The Problem With Productivity: Redefining Productivity and Meaning Post-COVID-19

The Problem With Productivity: Redefining Productivity and Meaning Post-COVID-19

Maria Kordowicz (University of Lincoln, UK)
DOI: 10.4018/978-1-7998-6754-8.ch008
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Abstract

In this chapter, the author problematises and challenges the mantra of productivity as an occupational raison d'etre. She argues that equating an effective worker with their capacity for productive output over meaningful outcome undermines employee well-being and human-centred values. She explores the impact of neoliberalism on work and the individualisation of the worker and argues that productivity has gained the status of a value. Lastly, the author outlines a range of solutions in the second part of the chapter and explores the rise of recent socio-political movements which redefine rest and contemplative practices as tools of rebellion against the ruthless neoliberal push for productivity.
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Productivity Ubiquity

This chapter is an expansion of an opinion piece I wrote for The British Psychological Society’s The Psychologist Magazine entitled “You are more than your productivity: discovering meaning post COVID-19”. The original article was inspired by a meme entitled an “Anti-capitalist Love Note” with pushback against the status quo simply worded as ‘you are more than your productivity (source unknown). Productivity as a value has become an inadequately contested, yet an accepted and embodied norm in neoliberal societies. My opinion piece has been the most read piece of my writing since the start of my academic career journey, and there were points when it was difficult to find the capacity to respond to all those who took the time to reach out to me over social media and email about how much the article had struck a chord with them. Many came forward stating how the article had helped them to make sense of the stress and burnout they were suffering and how it had given them the confidence to resist productivity pressures. Whilst these are my anecdotal reflections, I cannot help thinking that this reader response was further evidence of the existence of tangible malady resulting from the pervasiveness of the productivity dogma.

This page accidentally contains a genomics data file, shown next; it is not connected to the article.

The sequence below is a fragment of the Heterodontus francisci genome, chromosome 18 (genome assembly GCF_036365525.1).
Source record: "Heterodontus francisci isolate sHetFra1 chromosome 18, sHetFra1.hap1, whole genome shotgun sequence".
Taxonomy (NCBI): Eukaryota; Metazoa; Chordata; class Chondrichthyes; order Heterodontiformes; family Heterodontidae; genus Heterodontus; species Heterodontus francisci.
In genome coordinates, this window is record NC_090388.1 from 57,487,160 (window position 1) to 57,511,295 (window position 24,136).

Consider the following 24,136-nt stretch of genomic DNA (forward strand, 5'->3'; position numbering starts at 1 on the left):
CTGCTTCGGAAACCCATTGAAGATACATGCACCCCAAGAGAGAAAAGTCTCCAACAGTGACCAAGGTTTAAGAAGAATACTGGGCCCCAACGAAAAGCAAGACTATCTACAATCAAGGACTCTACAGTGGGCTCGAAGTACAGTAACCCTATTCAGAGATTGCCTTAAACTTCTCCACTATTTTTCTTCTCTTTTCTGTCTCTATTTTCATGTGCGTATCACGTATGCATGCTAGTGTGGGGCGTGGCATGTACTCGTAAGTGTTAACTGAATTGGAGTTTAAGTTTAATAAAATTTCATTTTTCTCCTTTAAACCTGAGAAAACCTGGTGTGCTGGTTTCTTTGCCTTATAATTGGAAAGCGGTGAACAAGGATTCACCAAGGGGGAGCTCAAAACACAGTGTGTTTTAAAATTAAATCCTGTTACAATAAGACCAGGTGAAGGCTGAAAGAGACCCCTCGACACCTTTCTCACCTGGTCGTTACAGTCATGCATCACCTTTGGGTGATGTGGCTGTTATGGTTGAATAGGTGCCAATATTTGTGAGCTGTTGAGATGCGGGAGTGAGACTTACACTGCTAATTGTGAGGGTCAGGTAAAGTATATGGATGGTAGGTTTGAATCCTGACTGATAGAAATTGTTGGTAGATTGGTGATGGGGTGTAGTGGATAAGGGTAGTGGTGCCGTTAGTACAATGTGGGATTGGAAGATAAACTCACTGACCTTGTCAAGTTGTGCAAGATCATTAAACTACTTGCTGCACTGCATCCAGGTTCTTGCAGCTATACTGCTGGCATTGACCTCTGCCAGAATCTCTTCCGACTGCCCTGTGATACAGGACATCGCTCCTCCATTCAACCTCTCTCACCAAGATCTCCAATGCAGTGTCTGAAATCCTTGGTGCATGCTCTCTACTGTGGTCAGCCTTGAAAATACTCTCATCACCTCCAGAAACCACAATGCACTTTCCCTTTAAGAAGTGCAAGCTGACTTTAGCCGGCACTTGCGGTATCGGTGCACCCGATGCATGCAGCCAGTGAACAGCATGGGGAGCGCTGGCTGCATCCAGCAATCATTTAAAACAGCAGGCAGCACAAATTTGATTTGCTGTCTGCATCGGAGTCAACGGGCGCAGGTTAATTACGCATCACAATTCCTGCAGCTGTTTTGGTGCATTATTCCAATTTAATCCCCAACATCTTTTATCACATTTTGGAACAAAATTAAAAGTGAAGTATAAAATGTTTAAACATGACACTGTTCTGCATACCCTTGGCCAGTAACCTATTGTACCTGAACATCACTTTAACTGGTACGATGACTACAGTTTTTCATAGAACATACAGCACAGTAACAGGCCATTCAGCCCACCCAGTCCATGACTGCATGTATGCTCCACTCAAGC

Productivity can be defined as the rate of output and the efficiency of production. We can think of it as the output one creates relative to the level of input over a period of time (Tangen, 2005). Therefore, productivity is typically understood to be doing lots in the shortest amount of time. Increasingly, productivity is conceptualised as a continuous reduction of input (for instance, decreased staffing and financial resource) whilst maximising gain, often without an upper limit. Productivity growth had seemingly reached a threshold in advanced economies pre-COVID-19, though productivity zeal continues in its ubiquity regardless.

Productivity assesses business operations in terms of allocated resources in relation to yield. Measuring productivity therefore allows business leaders to draw conclusions about whether these resources are effective in terms of achieving the desired business outcomes – usually driven by the bottom line, in other words, profitability. ‘Resource allocation’ also refers to the utilisation of human beings. The worth of workers is defined in dehumanising terms here – the extent to which they generate income for the business through maximum effort and minimal direct reward. This narrative of productivity sees the worker as collateral - of merit to their employer only when able to generate yield at pace.

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